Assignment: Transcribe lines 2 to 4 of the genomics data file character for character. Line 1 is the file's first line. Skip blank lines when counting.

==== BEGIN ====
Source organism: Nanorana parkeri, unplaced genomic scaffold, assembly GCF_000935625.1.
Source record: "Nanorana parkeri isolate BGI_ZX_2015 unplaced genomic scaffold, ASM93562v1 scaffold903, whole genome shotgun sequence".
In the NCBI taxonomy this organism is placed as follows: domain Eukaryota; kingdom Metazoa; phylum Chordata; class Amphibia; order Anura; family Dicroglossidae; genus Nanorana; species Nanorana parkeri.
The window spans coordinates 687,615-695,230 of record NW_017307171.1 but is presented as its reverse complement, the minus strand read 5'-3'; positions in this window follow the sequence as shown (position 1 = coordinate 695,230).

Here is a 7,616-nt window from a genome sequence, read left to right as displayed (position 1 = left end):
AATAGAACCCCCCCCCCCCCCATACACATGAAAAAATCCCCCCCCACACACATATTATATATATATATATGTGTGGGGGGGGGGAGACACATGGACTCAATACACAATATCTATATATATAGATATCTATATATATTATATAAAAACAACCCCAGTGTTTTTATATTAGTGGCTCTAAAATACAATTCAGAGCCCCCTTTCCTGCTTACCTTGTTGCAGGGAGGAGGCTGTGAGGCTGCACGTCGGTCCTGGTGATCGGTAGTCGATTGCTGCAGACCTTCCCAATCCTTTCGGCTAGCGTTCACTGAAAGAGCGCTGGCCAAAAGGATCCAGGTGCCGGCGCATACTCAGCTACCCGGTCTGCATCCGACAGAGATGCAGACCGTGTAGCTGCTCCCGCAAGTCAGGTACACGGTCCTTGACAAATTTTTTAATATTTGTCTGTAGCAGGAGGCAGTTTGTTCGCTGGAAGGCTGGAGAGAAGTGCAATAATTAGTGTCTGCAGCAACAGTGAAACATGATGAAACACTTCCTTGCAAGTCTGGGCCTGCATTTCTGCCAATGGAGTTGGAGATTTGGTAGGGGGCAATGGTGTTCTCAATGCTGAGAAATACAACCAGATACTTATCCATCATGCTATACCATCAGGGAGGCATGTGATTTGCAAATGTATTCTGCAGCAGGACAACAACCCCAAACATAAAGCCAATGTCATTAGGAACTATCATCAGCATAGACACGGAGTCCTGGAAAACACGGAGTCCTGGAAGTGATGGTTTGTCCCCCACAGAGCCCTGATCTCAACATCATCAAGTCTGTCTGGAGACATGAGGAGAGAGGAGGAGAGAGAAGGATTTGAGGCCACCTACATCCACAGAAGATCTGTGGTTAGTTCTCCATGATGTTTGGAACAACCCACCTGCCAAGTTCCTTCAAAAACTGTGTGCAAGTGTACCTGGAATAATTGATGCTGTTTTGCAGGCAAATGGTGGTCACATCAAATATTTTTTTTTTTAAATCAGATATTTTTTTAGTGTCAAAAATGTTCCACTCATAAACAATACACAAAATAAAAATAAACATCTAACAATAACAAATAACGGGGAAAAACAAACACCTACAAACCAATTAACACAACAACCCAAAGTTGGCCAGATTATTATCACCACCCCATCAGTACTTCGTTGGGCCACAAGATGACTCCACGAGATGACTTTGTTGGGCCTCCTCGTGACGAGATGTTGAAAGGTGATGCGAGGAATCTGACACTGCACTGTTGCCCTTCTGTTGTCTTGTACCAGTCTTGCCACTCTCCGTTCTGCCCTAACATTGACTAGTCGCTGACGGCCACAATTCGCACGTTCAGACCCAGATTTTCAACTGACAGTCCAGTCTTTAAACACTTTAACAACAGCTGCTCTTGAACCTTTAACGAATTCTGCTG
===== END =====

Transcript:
Source record: "Nanorana parkeri isolate BGI_ZX_2015 unplaced genomic scaffold, ASM93562v1 scaffold903, whole genome shotgun sequence".
In the NCBI taxonomy this organism is placed as follows: domain Eukaryota; kingdom Metazoa; phylum Chordata; class Amphibia; order Anura; family Dicroglossidae; genus Nanorana; species Nanorana parkeri.
The window spans coordinates 687,615-695,230 of record NW_017307171.1 but is presented as its reverse complement, the minus strand read 5'-3'; positions in this window follow the sequence as shown (position 1 = coordinate 695,230).